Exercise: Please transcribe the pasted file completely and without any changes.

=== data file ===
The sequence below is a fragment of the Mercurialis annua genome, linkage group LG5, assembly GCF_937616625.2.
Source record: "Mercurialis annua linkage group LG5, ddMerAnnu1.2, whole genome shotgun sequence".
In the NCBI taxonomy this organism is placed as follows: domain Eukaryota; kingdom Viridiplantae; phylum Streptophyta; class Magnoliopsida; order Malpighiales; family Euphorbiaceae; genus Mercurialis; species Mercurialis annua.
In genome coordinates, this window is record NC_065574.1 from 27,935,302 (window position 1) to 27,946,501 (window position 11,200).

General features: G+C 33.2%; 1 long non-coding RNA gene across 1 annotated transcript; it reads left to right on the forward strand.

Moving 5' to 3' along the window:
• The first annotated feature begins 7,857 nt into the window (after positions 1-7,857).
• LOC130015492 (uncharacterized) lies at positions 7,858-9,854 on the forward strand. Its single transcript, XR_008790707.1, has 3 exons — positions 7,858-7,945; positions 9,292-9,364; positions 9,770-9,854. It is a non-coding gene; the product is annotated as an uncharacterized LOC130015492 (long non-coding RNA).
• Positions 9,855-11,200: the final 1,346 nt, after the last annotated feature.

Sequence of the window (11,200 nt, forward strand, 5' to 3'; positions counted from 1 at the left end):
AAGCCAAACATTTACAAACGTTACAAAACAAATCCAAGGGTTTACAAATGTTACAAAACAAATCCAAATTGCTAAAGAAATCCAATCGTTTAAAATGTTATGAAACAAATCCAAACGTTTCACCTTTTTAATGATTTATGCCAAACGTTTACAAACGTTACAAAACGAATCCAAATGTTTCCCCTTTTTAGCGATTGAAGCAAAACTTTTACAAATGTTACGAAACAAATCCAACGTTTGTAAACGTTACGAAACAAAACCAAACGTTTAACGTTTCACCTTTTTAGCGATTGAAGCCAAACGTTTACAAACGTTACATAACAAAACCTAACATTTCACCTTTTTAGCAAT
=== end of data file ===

The sequence below is a fragment of the Mercurialis annua genome, linkage group LG5, assembly GCF_937616625.2.
Source record: "Mercurialis annua linkage group LG5, ddMerAnnu1.2, whole genome shotgun sequence".
In the NCBI taxonomy this organism is placed as follows: domain Eukaryota; kingdom Viridiplantae; phylum Streptophyta; class Magnoliopsida; order Malpighiales; family Euphorbiaceae; genus Mercurialis; species Mercurialis annua.
In genome coordinates, this window is record NC_065574.1 from 27,935,302 (window position 1) to 27,946,501 (window position 11,200).

General features: G+C 33.2%; 1 long non-coding RNA gene across 1 annotated transcript; it reads left to right on the forward strand.

Moving 5' to 3' along the window:
• The first annotated feature begins 7,857 nt into the window (after positions 1-7,857).
• LOC130015492 (uncharacterized) lies at positions 7,858-9,854 on the forward strand. Its single transcript, XR_008790707.1, has 3 exons — positions 7,858-7,945; positions 9,292-9,364; positions 9,770-9,854. It is a non-coding gene; the product is annotated as an uncharacterized LOC130015492 (long non-coding RNA).
• Positions 9,855-11,200: the final 1,346 nt, after the last annotated feature.

Sequence of the window (11,200 nt, forward strand, 5' to 3'; positions counted from 1 at the left end):
AAGCCAAACATTTACAAACGTTACAAAACAAATCCAAGGGTTTACAAATGTTACAAAACAAATCCAAATTGCTAAAGAAATCCAATCGTTTAAAATGTTATGAAACAAATCCAAACGTTTCACCTTTTTAATGATTTATGCCAAACGTTTACAAACGTTACAAAACGAATCCAAATGTTTCCCCTTTTTAGCGATTGAAGCAAAACTTTTACAAATGTTACGAAACAAATCCAACGTTTGTAAACGTTACGAAACAAAACCAAACGTTTAACGTTTCACCTTTTTAGCGATTGAAGCCAAACGTTTACAAACGTTACATAACAAAACCTAACATTTCACCTTTTTAGCAAT